Tam O'Shanter now online
Southmoreland High School's newspaper, the Tam O'Shanter, can now be found online.
The move was made on a small basis in May with a few articles sampled on the website, but early this school year it was integrated into Chuck Brittain's journalism courses.
“We had a meeting over the summer where we decided whether we wanted to do it or not,” explained Sarah Levine, a senior who serves as news editor for the paper. “(Brittain) suggested it, and we just fed off of that.”
It's a technologically savvy world and most newspapers have a web presence. It seemed to be a natural step for the Tam O'Shanter to take.
Brenton DeFlitch, an English teacher at the high school and adviser of the school yearbook, was instrumental in researching the process of taking the paper online.
“This is essential for all students to be successful in the future,” DeFlitch said. “Students today Tweet and Status Update, but rarely does it seem they kick back on the porch with the daily paper in their hand. However, they are interested in the happenings of the world and the school. Going online uses the medium they use the most and delivers well-written articles and pieces from the student body. Furthermore, it builds a positive student culture.”
Members of the Tam O'Shanter staff are aware of the multiple advantages of having their paper online.
“More stories are getting in here quicker. You don't have to worry about the timeline of when the paper is going to come out,” said Zoe Ripple, special projects editor. “Seeing something that is important to you not just on a sheet a paper, but a story on the website is much more interesting to that person than being published in the paper. My story is out for everyone to see not just who buys the paper here.”
“I like how quickly you can get the stories out,” added Jacob Hixson, co-editor. “I saw on Triblive two stories that we had on our website were out either on the day of or prior to the Trib having them. I thought that was pretty cool.”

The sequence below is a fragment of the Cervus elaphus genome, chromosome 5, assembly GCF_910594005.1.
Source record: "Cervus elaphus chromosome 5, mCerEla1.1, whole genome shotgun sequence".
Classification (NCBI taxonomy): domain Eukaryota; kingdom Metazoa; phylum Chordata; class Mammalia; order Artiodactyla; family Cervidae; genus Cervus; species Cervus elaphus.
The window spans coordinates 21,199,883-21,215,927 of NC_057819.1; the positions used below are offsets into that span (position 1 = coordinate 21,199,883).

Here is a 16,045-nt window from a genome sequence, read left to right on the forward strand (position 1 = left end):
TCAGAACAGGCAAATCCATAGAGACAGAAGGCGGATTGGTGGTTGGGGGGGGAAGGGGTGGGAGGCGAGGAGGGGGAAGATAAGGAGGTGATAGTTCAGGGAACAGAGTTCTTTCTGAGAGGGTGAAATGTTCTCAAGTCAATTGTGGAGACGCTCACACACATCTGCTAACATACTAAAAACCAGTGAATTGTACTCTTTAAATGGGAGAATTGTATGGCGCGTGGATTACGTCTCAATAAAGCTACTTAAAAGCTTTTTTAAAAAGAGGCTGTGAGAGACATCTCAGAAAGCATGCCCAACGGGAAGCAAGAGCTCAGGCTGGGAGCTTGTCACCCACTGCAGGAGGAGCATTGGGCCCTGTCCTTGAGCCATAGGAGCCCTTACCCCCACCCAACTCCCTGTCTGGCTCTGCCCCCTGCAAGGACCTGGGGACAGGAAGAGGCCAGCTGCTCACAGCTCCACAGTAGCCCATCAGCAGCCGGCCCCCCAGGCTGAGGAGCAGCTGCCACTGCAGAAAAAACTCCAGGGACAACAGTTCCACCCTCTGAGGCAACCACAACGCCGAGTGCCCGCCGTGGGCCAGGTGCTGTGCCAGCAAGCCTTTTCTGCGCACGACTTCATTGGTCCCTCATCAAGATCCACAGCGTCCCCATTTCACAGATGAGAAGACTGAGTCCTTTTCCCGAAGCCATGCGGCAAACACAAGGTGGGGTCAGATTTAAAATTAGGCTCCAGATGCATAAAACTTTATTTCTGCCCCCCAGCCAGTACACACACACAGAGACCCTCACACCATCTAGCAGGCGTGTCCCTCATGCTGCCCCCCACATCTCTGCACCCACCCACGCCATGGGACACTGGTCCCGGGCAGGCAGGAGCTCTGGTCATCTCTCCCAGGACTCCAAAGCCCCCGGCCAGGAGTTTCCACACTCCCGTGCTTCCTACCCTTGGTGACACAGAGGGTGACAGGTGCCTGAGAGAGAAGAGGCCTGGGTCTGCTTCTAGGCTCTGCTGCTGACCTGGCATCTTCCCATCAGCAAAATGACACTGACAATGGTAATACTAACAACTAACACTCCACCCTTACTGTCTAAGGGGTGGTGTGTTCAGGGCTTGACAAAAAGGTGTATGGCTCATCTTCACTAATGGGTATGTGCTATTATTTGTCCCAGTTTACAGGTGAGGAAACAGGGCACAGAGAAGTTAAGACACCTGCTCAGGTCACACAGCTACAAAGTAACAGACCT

It has been customary for the staff to publish four editions each school year. That will probably continue to be the case this school year. A web presence allows for more stories to be seen and those to come out in a more timely and immediate nature.
“Students' excitement when writing about an event often deteriorated by the time the print version was released to the school,” DeFlitch said. “Now we can have an exciting soccer game on Thursday and have the article posted with pictures or video on Friday. It creates excitement about writing and further embracing becoming journalists.”
Looking into that profession is something many members of the Tam O'Shanter staff said they are considering.
“Ever since I was little I always wrote stories,” said Maria Garlowich, special features editor. “I always loved to write and writing is there for me, so I took on journalism because I thought it would be fun. Now I want to major in communications.”
Now they have another step to take to help them in that field if they so choose.
The first story from a member of the staff to make its way online was written by Kerigan Fabery, features editor when she was a freshman.
“It was a really cool feeling,” she said. “As soon as you clicked on the site, mine showed up. I've never really gotten recognized for writing before and I love it. It was really exciting.”
Brittain said the paper is connected with the Journalism Education Association, allowing stories to appear on that website.
“It's very easy for us to link our stories to that site and you can go on and read them,” Brittain said. “They pick out some of the better stories and put them on the national edition. It kind of steers people to their stories.”
Staff members admit to some satisfaction in being the first class to have a newspaper web presence.
“I feel like you guys really set the bar for us,” said Fabery, a sophomore ‘We're really going to have to step it up.”
Paul Paterra is a staff editor for Trib Total Media. He can be reached at 724-887-6101 or ppaterra @tribweb.com.
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